However, Branson does carry the epithet of the leader of the Virgin Group. Why? Simply put, Branson established the vision and guiding direction for his family of companies. He pressed for change within the many industries his businesses operate within to break the status quo, innovate en masse, and build a multimillion-dollar empire.
Branson inspires people to dream and hope for a more exciting future. He inspires his people while setting the direction for a vision of the future with a unique talent and capacity that very few leaders can articulate.
While he probably manages plenty of his companies, he definitely leads all of them.
Management Focuses on the ‘Individual’
While leaders focus their attention on the whole, managers place a higher emphasis on the individual. Leaders set the direction of their company and aim for a universal vision. Managers, on the other hand, focus on how that vision can be accomplished most effectively and efficiently by coordinating individual team members with specific roles to perform their functions as part of a larger operation.
In the words of inspirational TED speaker Simon Sinek, leaders focus on the why while managers emphasize the how.
For this to be accomplished, managers ought to take care of the people they control. To consistently unlock the best in people and create an uplifting environment, managers must understand the natural gifts of their people. This is, by far, the most important role of a manager.
John P. Kotter and other great management thinkers would agree that discovering people’s innate, and sometimes, hidden talents and turning those talents into performance is what sets great managers apart. That’s because skillful managers are enchanted with individuality itself. They seek it, admire it, and celebrate it.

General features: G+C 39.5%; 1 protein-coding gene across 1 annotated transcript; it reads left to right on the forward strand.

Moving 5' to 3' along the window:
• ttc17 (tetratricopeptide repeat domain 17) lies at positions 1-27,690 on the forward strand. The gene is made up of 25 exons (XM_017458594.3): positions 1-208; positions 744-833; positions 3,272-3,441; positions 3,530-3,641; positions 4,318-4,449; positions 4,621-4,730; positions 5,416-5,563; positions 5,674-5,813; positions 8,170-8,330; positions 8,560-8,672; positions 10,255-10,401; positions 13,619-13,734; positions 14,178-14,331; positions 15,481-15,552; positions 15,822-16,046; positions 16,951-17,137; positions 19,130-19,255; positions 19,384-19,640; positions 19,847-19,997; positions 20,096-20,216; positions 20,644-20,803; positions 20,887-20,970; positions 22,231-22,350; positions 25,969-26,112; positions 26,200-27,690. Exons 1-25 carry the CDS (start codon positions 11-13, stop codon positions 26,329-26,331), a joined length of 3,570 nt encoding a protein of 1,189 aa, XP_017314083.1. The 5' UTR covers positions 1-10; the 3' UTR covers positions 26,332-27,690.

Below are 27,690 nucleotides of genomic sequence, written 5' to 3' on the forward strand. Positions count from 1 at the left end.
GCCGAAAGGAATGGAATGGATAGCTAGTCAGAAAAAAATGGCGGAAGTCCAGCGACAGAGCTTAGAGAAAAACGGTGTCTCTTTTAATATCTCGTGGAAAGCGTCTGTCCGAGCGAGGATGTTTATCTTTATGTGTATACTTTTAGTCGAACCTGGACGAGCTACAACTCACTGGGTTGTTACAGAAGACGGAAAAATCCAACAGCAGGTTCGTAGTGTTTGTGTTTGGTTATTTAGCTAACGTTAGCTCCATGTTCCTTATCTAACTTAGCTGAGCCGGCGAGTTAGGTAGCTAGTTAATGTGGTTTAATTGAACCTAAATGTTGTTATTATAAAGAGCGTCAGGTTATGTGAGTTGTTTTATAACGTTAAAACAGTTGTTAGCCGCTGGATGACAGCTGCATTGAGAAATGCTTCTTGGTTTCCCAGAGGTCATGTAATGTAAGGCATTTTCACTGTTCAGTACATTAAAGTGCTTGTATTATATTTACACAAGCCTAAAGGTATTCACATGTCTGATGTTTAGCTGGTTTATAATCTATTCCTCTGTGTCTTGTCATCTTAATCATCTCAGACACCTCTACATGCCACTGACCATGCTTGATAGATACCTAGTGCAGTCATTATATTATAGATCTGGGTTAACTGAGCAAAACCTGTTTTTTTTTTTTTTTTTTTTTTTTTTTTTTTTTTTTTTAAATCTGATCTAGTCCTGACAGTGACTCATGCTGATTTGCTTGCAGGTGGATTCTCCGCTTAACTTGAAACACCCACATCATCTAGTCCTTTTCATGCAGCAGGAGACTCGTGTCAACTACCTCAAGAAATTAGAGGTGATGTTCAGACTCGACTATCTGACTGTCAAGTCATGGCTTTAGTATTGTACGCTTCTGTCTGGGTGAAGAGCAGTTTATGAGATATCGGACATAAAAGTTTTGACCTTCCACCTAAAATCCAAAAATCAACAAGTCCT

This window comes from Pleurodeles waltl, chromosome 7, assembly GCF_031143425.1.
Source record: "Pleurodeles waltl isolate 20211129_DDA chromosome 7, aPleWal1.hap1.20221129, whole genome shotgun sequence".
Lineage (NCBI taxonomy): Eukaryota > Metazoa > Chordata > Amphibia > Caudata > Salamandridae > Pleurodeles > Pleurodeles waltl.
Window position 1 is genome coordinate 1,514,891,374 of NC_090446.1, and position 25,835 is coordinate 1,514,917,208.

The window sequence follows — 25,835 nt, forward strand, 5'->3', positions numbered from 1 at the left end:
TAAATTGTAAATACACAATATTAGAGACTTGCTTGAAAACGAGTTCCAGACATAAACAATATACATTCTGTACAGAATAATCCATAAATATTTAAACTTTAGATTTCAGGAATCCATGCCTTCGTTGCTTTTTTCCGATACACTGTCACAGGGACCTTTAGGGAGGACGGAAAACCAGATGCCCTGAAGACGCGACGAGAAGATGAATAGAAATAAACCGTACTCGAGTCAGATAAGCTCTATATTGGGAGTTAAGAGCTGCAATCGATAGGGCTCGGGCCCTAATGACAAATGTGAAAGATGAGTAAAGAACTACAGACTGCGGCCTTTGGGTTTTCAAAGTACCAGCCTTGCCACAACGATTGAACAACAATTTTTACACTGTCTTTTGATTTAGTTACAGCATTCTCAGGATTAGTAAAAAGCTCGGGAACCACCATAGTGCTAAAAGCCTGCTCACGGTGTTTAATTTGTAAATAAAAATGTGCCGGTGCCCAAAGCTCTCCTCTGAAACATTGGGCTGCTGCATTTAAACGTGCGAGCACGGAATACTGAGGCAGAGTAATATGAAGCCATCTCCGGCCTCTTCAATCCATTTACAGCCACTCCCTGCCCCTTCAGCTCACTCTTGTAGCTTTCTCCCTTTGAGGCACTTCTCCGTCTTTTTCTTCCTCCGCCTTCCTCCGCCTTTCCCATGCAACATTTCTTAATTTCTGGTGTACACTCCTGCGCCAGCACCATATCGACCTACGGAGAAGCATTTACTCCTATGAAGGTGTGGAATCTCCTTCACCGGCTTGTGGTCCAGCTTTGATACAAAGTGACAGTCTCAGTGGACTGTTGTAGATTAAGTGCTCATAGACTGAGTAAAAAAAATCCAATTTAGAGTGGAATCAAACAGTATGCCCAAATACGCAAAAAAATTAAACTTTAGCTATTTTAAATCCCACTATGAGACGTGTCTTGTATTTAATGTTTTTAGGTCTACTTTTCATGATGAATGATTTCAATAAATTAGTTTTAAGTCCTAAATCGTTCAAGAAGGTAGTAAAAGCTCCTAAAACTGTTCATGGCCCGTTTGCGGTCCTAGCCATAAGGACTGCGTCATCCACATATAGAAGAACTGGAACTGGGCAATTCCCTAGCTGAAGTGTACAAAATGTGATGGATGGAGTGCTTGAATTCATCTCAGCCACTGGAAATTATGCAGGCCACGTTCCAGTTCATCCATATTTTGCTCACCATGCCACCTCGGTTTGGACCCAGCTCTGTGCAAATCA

That’s the beauty of management. When done right, it puts people’s talent to work in a way that benefits both the individual and the organization.
Above All, Unlike Management, Leadership is a Choice
The most important difference between leadership and management is that leadership, unlike management, is a choice. Leadership doesn’t depend on someone’s position, title, or place in the organizational hierarchy. Instead, leadership is founded upon an individual’s desire to serve others.
To manage generally requires certain prestige and authority. In any organization, it’s very unlikely that you might find yourself managing people when you don’t have the authority, title, or prestige to do so.
Remember your first work internship? You probably weren’t given the chance to manage people!
One often has to climb their way towards having management authority within an organization. Why? Because management generally requires operational knowledge, industry expertise, and having a proven track record of having both a goal and people-oriented mindset – qualities that generally take time to develop.